2. The study of the structural features of the petroleum resins and asphaltenes using a thermal degradation reaction until pyrolysis followed by the end-products identification using modern chemical and physical-chemical methods;

  3. Study the mechanism and kinetics coking of heavy oil residue to clarify the conditions for obtaining high-quality coke.

Authors 7, 8 demonstrated high selectivity NMR spectroscopy and TGA for the structural analysis of various oil macromolecular compounds. Application of this method to study bitumen fractions allowed in general to building their structure. Moreover, the use of the known data for the model compounds allowed giving a general characterization of bitumen aromatic part. For the characterization of fossil fuels, thermogravimetric analysis (TGA) provides an effective chemical analysis 8. TGA measures the mass loss of a sample subjected to a heating program under specific conditions in an inert (pyrolysis) or oxidative (combustion) atmosphere. This technique used extensively to examine thermal degradation in petroleum and its cuts, and for analytical purposes.

Aim of this research work is investigating the reaction mechanism and understanding the thermal behavior of natural bitumen cracking products, also their calculating activation energy were performed.

Results and discussion

Thermogravimetric analysis of oil sand shows quantitative content of organic and mineral matters. Analysis of the curves in Fig. 1 revealed features of decomposition investigated bituminous minerals. In the region of 40-100 ?С fixed a small peak due, apparently, evaporation of volatile components. Intensive decomposition of organic matter is observed in the temperature range 400-570 ?С, with a maximum of 460 ?С, which is accompanied by a pronounced exothermic effect on the DTG curve. In the temperature range above 570 ?С markedly monotonous with low speed downsizing, continuing until the end of the experience associated with the decomposition of silicate and carbonate components of bituminous minerals.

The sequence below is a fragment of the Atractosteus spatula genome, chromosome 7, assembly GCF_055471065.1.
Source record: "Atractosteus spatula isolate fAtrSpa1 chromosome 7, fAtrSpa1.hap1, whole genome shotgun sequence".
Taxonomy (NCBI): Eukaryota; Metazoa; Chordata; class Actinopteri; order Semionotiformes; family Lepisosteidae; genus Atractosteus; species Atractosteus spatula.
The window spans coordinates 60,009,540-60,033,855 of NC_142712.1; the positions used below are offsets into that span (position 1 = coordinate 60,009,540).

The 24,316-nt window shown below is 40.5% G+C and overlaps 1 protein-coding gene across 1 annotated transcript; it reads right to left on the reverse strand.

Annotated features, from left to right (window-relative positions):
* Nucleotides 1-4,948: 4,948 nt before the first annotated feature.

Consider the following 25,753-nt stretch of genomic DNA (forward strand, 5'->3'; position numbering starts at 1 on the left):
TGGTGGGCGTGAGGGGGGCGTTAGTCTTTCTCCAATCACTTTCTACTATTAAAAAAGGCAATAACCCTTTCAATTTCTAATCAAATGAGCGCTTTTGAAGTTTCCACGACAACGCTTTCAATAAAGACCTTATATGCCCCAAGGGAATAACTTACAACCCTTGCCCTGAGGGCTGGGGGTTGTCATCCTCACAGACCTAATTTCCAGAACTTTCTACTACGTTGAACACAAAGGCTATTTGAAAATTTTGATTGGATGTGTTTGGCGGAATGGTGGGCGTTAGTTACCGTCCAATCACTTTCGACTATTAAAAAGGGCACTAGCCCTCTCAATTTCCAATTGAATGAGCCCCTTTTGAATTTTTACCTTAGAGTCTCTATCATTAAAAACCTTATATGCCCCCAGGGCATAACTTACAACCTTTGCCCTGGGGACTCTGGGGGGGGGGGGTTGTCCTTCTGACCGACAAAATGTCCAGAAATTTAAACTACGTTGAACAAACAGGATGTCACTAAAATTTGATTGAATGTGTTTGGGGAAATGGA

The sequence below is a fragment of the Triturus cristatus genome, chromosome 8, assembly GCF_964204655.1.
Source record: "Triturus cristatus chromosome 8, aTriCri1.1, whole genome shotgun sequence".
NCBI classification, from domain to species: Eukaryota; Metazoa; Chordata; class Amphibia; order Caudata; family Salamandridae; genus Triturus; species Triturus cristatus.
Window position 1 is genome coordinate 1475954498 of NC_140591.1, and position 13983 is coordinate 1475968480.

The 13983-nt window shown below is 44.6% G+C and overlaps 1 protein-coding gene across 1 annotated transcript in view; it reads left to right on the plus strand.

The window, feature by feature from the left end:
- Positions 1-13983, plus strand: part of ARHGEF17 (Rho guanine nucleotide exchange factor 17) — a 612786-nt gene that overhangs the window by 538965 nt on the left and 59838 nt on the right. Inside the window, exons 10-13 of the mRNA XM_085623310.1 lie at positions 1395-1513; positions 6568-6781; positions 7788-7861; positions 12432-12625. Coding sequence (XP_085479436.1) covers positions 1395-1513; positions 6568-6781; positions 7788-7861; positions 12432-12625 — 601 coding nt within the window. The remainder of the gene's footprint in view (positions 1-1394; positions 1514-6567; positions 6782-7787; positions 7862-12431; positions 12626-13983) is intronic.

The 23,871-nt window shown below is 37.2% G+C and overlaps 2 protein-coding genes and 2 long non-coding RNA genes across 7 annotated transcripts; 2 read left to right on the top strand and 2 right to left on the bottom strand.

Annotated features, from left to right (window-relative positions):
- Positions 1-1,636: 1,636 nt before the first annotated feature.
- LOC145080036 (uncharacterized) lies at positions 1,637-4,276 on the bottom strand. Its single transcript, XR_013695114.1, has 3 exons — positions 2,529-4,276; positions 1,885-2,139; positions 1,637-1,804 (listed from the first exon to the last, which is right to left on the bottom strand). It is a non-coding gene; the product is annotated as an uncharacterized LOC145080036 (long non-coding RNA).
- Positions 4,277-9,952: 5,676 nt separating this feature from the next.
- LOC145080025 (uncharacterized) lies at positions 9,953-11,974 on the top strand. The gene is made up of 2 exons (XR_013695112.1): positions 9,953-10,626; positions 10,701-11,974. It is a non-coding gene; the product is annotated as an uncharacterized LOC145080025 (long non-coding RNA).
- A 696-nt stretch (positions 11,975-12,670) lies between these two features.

Fig. 1 TG/DTG curves of oil sands: 1 - Munaily Mola field, 2 - Beke field 

Heat treatment leads complete change in molecular structure of bitumen. Bitumen of Beke field is not deep cracked comparing with bitumen of Munaily Mola field. However, effect of catalyst for bulk composition of bitumen was insignificant. It can be explain by coke formation on the surface of catalyst. Asphaltenes are prone to coke formation at high temperature. Therefore, resin components of both bitumen is similar to cracked bitumen, difference of resin component 4 % bitumen of Beke field and 1 % bitumen of Munaily Mola field. Heat causes destruction of resin-asphaltene components to form a naphthene-paraffinic hydrocarbons and a small amount of gaseous products. The oil content increased to 61 and 83.6 wt. % of bitumens of Beke and Munaily Mola fields, respectively (Table 1).

Table 1 Bulk composition of the bitumen and cracking products 

Process Composition of liquid products, wt. %
Asphaltenes Resin Oils
Beke field
Initial bitumen 5.9 44.9 49.2
After cracking of bitumen 10.4 28.3 61.3
Cracking of bitumen with the catalysts 7.7 32.2 60.1
Munaily Mola field
Initial bitumen 6.0 46.4 47.6
After cracking of bitumen 3.0 13.4 83.6
Cracking of bitumen with the catalysts 8.1 14.4 77.5

The main gas products of cracking include methane; its concentration is higher than 41 % upon the cracking of bitumen of Beke field or higher than 29 % upon the cracking of bitumen of Munaily Mola field (Table 2). Ethane, propane, and carbon dioxide also occurred in considerable amounts in the composition of the gas products of cracking. Small amount of hydrogen formed after heat treatment. Formation of hydrogen molecules testifies to the radical mechanism of the cracking reaction 8.

Table 2 Composition of the gaseous products (wt. %) 

Gas composition Beke field Munaily Mola field
Process
Cracking of bitumen Cracking of bitumen with the catalysts Cracking of bitumen Cracking of bitumen with the catalysts
H2 3.69 4.08 5.45 5.16
CH4 41.28 49.29 29.34 30.93